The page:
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How unique is the Message ID header of an email? If I address an email to two people, will the both have the same Message ID? Or will they be different?

(This is assuming nobody's doing any funny business. I know that with spam, all the rules go out the window...)

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up vote 28 down vote accepted

According to RFC2822 - Internet Message Format, the short answer is that the "Message ID should be unique for each instance of the message"; however, the MESSAGE-ID field is considered optional and how the MESSAGE-ID field is created is up to the server. Quoted below:

The "Message-ID:" field provides a unique message identifier that refers to a particular version of a particular message. The uniqueness of the message identifier is guaranteed by the host that generates it (see below). This message identifier is intended to be machine readable and not necessarily meaningful to humans. A message identifier pertains to exactly one instantiation of a particular message; subsequent revisions to the message each receive new message identifiers. Note: There are many instances when messages are "changed", but those changes do not constitute a new instantiation of that message, and therefore the message would not get a new message identifier. For example, when messages are introduced into the transport system, they are often prepended with additional header fields such as trace fields (described in section 3.6.7) and resent fields (described in section 3.6.6). The addition of such header fields does not change the identity of the message and therefore the original "Message-ID:" field is retained. In all cases, it is the meaning that the sender of the message wishes to convey (i.e., whether this is the same message or a different message) that determines whether or not the "Message-ID:" field changes, not any particular syntactic difference that appears (or does not appear) in the message.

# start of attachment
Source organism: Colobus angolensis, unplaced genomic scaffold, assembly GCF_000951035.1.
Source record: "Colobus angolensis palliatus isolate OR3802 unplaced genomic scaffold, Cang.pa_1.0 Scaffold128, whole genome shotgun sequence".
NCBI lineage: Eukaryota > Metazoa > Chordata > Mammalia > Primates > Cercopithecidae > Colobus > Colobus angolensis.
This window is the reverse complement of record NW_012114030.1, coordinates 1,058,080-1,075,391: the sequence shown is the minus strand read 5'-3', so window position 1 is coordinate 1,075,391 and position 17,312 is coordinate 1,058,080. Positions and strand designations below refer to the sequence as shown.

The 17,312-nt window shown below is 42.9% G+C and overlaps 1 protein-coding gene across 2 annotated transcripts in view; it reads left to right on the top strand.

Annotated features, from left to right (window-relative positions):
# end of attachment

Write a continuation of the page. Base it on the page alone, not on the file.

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When you say each "instance" of the message, are you saying that each recipient will have a different message ID? – james.garriss Nov 6 '12 at 16:09

Typically, all recipients will receive exactly the same message, both body and headers, with the exception of headers that are added en-route (eg: "Received" headers). The Message-ID header is generated by the sender, so all recipients should see the same Message-ID.

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Example: if you subscribe to two lists and someone cross-posts a single message, you may receive two messages with one Message-ID. Some e-mail clients will show both. More advanced clients such as Apple Mail are designed to show multiple copies, of one message, as one. – Graham Perrin Jun 10 '12 at 8:59
Yep, RFC be damned... what people really want is an id per message, not per instance. – Erik Aronesty Feb 1 '14 at 17:38
This may be true, but there's no requirement for the sender to generate the Message-ID, and it's common that they don't (e.g. most web apps don't). In most of those cases, the Message-ID gets generated by the first MTA that the message gets sent through. Also, in the modern age of tracking deliverability and the like, it's very common to generate a unique sender address for each email that goes out, in order to help identify which recipient was associated with any bounce that might occur, or identification as spam (which turns up in DSPAM reports), etc. – mc0e Jan 9 '15 at 21:26

for bulk mailing, it's better to be unique for each mail, the message id may be the only information your get back from spam notifications or bounces so it should be unique for each message.

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